Recent weeks have seen important newspaper headlines that have a direct bearing on travel. Of most significance was an announce-ment by the central bank of China that it would reverse course and permit that nation's currency — the Yuan — to gradually increase in value. Although, a day later, it issued a supplementary statement that the increase would be modest and over a long period of time, it was nonetheless obvious that China was at last giving in to pressure from the world community to no longer maintain an artificially low exchange rate.
That rate — approximately 6.82 yuan to the dollar — is what enables Walmart to sell Chinese-made clothing for low, low prices, and also permits companies like ChinaFocusTravel.com to sell 10-day all-inclusive tours (hotels, meals, drinks, transportation, escorted sightseeing, some evening entertainment) to five Chinese cities, including round-trip trans-Pacific airfare, for a total of $1,499 from the West Coast (San Francisco) in high season (and for less in late fall and winter).
Such a price, as I have written earlier, is the lowest in travel for a tour of such length and features to such a remote destination. It's clear that only the artificially low value of the Chinese currency permits companies to sell China travel so cheaply. And now this situation is about to change — which means that you should rush to take such a trip before the Chinese currency goes zooming upward.
The second big news event in travel was the extraordinary initial success enjoyed by the late-June opening of The Wizarding World of Harry Potter at Universal's Islands of Adventure in Orlando, Fla. Lines the first day required a six-hour wait simply to get inside that area of the park. Once inside, there were additional lines a half-hour long for entering a cafe to drink a "Butterbeer," Harry's favorite beverage, or to buy a magic wand that lights up at one end.
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It is reported that officials of Universal Studios were themselves among the most astonished of all observers at the degree of success that Harry Potter achieved, much of which is due to the careful supervision of J.K. Rowling, the series' author, who demanded that every element of the new area of the theme park be kept aligned and authentic to the original story.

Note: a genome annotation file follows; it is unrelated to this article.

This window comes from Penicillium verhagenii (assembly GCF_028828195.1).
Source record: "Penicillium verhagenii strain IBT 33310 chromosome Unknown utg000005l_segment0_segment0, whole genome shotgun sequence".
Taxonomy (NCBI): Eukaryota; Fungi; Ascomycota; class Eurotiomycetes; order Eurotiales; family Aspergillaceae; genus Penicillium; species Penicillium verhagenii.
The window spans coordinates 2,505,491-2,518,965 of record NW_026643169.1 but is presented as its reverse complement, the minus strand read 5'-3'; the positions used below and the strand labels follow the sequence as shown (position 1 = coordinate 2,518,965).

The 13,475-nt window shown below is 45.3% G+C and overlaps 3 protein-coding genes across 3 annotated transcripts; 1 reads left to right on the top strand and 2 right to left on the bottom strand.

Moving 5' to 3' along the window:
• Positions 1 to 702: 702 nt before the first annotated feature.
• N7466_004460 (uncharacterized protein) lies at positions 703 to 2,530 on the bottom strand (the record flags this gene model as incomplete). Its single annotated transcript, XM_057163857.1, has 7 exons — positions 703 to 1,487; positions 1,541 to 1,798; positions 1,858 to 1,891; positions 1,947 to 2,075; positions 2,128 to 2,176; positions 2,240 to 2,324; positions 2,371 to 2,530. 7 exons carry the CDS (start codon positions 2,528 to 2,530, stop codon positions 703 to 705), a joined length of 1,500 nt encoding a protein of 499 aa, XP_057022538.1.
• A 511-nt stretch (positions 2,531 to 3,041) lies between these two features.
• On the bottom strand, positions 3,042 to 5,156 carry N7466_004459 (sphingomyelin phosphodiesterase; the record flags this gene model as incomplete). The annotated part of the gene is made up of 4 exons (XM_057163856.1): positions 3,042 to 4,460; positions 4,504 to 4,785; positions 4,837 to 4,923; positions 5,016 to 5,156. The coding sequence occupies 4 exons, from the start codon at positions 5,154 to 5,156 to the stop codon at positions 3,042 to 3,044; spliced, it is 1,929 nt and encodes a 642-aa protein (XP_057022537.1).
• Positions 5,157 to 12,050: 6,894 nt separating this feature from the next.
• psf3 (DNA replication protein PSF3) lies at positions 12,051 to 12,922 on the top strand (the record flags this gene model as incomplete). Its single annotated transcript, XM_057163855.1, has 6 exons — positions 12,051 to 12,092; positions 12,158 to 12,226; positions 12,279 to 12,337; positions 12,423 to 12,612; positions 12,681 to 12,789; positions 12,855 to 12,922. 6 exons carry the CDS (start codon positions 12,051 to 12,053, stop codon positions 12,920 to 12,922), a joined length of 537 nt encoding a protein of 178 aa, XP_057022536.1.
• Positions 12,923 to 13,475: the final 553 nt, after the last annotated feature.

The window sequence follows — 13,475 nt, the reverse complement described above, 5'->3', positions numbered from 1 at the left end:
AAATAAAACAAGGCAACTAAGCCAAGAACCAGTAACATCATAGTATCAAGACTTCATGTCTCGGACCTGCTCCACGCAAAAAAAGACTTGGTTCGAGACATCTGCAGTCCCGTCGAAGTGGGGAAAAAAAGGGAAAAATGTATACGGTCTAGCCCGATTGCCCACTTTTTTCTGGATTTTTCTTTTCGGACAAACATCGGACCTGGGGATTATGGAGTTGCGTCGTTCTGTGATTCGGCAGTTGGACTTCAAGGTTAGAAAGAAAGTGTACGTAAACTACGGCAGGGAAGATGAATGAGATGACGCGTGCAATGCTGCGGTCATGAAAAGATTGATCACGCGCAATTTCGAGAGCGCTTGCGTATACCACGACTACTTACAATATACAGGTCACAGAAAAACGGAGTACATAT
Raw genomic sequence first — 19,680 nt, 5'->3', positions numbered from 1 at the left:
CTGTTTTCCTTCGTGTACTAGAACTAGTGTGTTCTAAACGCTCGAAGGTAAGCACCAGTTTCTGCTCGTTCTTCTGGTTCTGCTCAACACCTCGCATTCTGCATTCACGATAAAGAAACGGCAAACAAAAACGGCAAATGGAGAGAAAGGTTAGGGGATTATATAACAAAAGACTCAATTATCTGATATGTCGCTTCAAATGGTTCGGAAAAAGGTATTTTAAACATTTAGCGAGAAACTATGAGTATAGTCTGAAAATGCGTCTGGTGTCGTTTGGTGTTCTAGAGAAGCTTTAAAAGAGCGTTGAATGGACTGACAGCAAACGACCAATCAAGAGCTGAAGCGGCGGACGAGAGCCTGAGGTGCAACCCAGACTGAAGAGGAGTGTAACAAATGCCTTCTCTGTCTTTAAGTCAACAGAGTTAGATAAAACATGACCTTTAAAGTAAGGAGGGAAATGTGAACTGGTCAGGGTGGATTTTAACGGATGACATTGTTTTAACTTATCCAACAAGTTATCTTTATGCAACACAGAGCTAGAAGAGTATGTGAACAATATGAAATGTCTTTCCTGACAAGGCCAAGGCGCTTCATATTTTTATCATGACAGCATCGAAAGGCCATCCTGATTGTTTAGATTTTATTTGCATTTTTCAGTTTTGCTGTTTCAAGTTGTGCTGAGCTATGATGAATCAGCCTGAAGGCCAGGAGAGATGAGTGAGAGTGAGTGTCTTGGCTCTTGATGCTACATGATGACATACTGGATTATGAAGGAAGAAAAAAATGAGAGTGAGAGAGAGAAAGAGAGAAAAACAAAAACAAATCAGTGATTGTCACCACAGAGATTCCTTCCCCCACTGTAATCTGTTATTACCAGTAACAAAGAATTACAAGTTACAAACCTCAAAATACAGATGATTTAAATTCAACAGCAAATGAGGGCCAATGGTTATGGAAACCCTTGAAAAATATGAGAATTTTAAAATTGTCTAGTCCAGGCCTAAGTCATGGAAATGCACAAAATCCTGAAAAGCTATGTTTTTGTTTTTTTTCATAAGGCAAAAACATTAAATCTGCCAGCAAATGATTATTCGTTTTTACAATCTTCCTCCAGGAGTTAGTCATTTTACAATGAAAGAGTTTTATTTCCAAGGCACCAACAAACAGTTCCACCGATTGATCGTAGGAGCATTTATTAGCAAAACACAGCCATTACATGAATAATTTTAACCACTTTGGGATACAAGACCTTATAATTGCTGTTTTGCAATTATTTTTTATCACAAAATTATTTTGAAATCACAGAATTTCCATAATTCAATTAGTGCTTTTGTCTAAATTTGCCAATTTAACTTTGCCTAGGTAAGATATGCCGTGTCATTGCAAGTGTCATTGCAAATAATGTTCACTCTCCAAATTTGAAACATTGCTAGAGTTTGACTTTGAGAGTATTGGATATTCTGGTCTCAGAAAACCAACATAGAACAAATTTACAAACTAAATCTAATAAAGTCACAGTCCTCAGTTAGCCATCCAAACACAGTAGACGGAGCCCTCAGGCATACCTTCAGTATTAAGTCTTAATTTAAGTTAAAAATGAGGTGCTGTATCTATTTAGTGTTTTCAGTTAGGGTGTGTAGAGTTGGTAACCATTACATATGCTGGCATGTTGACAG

The ride that visitors to the new park are strapped into a seat to take, called "Harry Potter: The Forbidden Journey," has been called one of the most fascinating in theme-park history.
But since none of us wants to stand in line for six hours, it appears advisable to put off your own visit until after Labor Day, when family participants will greatly diminish in number. In the meantime, I would hate to be an official of the Walt Disney Co., compelled to compete with Harry Potter.
The third big piece of news: the recent decision by American Airlines to offer early boarding of airplanes to people paying $9 to $19 for the privilege.
This one puzzled me greatly. Since customers of American Airlines already receive specific seat assignments, what advantage do they gain from boarding early, other than the availability of overhead racks for the luggage they carry onboard? Is that worth $9 to $19 per person? I wish someone would explain this strange new marketing tactic.
The final news: a settlement of the issues that led to the strike of Spirit Airlines' 400-some-odd pilots, and the resumption of flights by Spirit. If, as is reported by some, Spirit's pilots will henceforth earn wages similar to those of pilots at other airlines, will Spirit be able to continue offering rock-bottom fares, much lower than most other airlines charge?
And if those airfares are soon to increase (we'll quickly know), will Spirit need to change its current policy of rudeness to its passengers?